Date of Award


Document Type


Degree Name

Master of Social Work


School of Social Work

First Reader/Committee Chair

Lizano, Erica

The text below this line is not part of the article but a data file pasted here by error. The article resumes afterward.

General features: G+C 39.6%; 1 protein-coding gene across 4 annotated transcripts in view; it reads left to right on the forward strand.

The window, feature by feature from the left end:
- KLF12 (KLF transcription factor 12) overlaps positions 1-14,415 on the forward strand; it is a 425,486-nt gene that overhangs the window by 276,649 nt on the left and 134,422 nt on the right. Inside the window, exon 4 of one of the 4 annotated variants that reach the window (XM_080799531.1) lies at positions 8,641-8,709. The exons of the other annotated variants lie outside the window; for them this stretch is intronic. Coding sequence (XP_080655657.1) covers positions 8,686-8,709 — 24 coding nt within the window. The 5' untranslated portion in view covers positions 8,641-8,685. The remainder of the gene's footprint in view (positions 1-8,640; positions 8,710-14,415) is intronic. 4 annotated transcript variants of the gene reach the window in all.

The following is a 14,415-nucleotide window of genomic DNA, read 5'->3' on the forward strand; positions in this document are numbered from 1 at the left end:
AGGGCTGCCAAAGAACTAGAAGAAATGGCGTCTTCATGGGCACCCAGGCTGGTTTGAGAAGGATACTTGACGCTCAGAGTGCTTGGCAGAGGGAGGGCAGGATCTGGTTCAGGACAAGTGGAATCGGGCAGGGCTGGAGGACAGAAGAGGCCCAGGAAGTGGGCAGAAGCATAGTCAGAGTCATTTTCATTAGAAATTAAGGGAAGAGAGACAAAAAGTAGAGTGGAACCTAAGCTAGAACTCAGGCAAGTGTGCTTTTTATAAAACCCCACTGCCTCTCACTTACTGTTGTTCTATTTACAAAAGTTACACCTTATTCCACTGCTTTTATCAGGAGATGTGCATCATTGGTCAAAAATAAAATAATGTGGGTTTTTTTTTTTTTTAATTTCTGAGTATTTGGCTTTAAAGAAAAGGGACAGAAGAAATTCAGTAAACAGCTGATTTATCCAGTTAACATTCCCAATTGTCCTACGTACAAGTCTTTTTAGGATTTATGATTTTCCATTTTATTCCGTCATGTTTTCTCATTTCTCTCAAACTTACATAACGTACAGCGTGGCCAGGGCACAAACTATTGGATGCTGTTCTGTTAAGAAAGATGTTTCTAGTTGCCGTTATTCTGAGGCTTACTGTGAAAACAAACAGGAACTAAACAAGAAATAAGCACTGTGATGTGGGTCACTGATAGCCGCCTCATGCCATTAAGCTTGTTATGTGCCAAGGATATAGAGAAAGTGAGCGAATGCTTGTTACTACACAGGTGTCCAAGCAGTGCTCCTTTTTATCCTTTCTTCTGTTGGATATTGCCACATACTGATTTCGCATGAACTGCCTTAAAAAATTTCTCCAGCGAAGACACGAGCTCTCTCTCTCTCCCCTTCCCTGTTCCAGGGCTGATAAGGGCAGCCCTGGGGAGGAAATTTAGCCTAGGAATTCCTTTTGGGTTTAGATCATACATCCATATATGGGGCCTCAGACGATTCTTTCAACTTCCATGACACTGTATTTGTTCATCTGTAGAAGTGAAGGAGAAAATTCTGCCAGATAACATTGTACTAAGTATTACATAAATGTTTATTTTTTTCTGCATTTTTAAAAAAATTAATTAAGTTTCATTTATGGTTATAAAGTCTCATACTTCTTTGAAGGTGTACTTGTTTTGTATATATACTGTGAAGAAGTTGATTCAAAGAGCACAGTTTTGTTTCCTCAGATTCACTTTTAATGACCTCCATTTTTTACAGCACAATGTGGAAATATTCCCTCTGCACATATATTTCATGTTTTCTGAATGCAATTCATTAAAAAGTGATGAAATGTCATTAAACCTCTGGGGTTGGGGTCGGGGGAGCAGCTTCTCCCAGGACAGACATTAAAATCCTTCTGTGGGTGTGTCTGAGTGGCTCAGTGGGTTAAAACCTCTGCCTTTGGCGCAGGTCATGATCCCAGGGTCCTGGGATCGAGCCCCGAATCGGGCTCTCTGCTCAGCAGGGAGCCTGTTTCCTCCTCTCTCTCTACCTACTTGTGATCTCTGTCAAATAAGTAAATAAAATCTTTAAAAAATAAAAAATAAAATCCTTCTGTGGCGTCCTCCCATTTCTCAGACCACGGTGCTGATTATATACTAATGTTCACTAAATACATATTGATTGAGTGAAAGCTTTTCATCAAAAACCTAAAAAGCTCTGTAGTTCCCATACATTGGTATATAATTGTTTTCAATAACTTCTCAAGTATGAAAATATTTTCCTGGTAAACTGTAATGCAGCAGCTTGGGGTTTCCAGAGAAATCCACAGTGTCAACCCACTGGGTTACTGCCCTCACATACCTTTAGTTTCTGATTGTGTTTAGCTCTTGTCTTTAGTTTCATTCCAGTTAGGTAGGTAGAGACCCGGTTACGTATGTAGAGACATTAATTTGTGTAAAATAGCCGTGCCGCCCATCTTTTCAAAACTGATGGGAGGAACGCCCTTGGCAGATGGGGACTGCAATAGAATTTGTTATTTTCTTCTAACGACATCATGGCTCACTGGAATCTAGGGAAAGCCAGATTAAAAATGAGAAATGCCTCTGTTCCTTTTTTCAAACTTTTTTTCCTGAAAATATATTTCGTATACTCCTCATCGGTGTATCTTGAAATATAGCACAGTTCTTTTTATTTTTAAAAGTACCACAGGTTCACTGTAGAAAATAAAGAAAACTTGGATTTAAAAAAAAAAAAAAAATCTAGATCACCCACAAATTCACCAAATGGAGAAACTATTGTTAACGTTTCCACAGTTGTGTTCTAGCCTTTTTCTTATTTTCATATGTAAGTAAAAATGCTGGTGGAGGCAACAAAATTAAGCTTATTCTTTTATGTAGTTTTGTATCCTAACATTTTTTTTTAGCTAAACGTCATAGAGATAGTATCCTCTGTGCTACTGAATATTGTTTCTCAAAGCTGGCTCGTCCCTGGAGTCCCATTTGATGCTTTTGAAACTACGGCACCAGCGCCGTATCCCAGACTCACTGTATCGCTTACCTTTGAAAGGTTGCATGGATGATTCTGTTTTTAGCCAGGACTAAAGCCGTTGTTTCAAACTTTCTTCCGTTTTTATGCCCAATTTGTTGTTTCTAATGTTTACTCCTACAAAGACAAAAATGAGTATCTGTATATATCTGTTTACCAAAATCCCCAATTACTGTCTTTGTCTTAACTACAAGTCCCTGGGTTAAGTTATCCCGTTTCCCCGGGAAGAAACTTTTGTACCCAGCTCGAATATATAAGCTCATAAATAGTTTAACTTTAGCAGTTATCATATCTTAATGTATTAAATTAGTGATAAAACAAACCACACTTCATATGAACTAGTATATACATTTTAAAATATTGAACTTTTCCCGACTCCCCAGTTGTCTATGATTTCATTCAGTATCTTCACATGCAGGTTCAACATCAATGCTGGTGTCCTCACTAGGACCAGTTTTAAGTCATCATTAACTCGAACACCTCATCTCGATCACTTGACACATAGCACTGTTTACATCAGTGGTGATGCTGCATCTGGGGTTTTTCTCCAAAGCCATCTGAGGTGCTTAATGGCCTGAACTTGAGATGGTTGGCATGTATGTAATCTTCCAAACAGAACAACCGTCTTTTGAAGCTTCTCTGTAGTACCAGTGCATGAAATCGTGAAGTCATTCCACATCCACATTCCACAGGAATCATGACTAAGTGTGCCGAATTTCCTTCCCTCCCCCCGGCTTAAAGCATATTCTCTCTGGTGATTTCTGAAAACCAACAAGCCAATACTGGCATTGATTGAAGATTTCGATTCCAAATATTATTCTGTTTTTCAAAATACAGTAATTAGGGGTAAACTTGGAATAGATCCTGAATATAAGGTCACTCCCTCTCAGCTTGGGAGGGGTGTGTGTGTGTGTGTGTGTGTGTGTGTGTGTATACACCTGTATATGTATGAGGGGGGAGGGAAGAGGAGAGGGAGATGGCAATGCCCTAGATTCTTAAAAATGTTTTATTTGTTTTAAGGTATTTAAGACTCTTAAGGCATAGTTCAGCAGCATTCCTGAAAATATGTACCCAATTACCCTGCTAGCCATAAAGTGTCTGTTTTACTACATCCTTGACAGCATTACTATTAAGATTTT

Effective June 9, 2016, many terminally ill patients residing in the State of California will now have the legal option of terminating their life because of protections offered under The California End of Life Options Act. Social workers whose population of care includes terminally ill patients will likely be engaging in conversations about end of life options, including physician assisted death, with their patients. Little research exists addressing what factors may influence social workers perceived preparedness to discuss physician assisted death with patients, yet the expectation that social workers be prepared to discuss all available end of life options with patients is present. The purpose of this quantitative study is to explore the influence of demographic characteristics and experience with terminal illness on California social workers perceived preparedness to discuss physician assisted death as an end of life option with terminally ill patients. Convenience sampling was utilized which included sixty-two Master of Social Work level or higher social workers who are employed in medical social work positions and are providing direct care for chronically and terminally ill patients. Participants completed a voluntary paper survey that gathered demographic information, experience with terminal illness and perceived preparedness to discuss physician assisted death with patients through Likert Scale measures. The findings showed a positive relationship between California social workers who perceived themselves as prepared to discuss physician assisted death and the identification of their social work education as a source of their preparedness.